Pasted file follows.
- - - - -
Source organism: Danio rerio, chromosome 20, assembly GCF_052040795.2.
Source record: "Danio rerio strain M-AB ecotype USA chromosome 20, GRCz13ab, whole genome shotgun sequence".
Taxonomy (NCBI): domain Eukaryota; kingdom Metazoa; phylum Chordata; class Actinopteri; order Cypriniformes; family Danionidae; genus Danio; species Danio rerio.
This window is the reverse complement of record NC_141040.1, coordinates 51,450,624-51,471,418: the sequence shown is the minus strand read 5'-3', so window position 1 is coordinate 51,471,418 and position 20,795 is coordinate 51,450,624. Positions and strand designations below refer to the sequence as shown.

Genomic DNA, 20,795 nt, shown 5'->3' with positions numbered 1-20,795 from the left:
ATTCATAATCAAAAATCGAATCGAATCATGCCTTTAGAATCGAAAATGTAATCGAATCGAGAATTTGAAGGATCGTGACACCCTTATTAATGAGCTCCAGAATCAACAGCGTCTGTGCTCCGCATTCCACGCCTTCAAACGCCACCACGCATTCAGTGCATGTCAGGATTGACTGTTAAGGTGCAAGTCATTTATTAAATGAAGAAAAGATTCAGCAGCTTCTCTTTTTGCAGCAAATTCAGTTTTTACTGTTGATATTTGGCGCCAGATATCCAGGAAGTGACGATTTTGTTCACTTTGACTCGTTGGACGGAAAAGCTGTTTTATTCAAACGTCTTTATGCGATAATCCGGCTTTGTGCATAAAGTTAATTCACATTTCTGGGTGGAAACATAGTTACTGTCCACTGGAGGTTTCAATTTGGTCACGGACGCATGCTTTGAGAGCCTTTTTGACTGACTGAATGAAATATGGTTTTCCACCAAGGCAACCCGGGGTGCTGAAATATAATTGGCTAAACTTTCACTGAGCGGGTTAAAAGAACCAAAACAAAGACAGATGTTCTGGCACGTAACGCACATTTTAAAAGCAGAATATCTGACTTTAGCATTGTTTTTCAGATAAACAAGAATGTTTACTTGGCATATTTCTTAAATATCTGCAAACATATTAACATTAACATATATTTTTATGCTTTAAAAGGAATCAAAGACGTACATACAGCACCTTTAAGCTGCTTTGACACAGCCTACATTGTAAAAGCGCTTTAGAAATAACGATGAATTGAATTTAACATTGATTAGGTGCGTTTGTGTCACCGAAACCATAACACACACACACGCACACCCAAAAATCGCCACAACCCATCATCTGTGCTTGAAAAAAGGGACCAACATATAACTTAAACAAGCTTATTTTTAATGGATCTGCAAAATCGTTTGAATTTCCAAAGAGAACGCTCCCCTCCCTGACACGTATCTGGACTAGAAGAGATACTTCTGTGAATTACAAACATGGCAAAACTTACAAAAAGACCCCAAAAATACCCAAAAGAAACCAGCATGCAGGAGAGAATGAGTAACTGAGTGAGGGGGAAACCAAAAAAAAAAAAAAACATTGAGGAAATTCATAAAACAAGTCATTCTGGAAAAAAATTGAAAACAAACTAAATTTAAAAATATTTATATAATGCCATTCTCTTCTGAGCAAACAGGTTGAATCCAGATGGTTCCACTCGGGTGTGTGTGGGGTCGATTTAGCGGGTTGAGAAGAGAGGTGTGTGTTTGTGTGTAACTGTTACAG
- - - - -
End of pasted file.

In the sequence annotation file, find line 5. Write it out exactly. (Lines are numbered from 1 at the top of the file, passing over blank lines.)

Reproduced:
Genomic DNA, 20,795 nt, shown 5'->3' with positions numbered 1-20,795 from the left: